Patrick Tresset, HUMAN STUDY #1. 5 Robots Named Paul. Robotic installation.

“Human Study” is a futuristic drawing lesson. In Patrick Tresset’s piece, the human is the sitter and the inspiration, and the robots take the role of the artists. Drawing sessions resemble a performance and they last around thirty minutes. During the Patchlab Festival anyone can be a sitter, just by registering online.

There are five robots, all of them named Paul. They all look alike except for the eyes, which are individualized – old-fashioned digital cameras and low-resolution webcams. They draw obsessively, and the sound of their motors creates an improvised soundtrack that makes us feel as if we were listening to a noise band.

The installation comes as the effect of research on perceptive, cognitive, and motor processes occurring while humans draw. The way the robots draw are based on Tresset’s technique, and the way the creator of the installation cares for the quality of the generated works is highly important. Tresset is constantly working on the computational system controlling the robots’ drawing behaviour, and for each exhibition the systems are fine-tuned so that they can produce more interesting drawings.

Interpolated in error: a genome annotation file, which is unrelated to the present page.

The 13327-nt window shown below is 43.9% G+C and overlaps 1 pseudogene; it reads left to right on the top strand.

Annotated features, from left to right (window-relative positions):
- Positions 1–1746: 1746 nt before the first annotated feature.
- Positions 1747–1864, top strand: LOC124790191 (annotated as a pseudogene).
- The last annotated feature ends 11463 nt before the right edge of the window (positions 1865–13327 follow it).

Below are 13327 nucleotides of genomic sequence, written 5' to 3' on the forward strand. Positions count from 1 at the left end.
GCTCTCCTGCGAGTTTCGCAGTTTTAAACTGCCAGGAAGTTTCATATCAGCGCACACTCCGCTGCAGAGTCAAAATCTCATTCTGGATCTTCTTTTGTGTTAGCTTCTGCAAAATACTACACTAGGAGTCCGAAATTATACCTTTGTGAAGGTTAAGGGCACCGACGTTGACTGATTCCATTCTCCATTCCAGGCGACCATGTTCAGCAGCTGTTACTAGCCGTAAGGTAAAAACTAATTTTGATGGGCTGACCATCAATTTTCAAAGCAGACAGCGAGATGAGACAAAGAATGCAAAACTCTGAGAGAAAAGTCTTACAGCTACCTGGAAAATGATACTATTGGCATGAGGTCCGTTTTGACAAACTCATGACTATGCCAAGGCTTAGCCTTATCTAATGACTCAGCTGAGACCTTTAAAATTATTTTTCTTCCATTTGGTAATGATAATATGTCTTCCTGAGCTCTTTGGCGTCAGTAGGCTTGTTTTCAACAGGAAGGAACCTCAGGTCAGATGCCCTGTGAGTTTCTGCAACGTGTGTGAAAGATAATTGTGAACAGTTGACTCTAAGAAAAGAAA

5RNP was premiered at the Merge festival in association with Tate Modern in London in 2012, and it has since been exhibited at Ars Electronica (Linz), BIAN (Montreal), Japan Media Festival (Kyoto), and Update_5 (Ghent) where it was awarded Prix du Public and 3rd Prix du Jury.

The drawings are the property of Ateliers Patrick Tresset Ltd. They can be copied in the form of a digital photo. They become a part of a work entitled The Collection, which already consists of over 30,000 drawings.


Patrick Tresset is a French artist and scientist who researches computational creativity, art, and our relations with robots. Tresset first got a business computer science diploma, and then moved to London, where he started to paint. In 1991–2003 his works were presented at many individual and collective exhibitions in London and Paris. Since 2003, he has been working on computational and robotic systems that simulate art activity.


The installation is presented as part of the 7th Patchlab Digital Art Festival 2018 ARTBOTS examining a world increasingly full of intelligent algorithms and creative Artificial Intelligence.

Full program can be found on the festival webpage: <>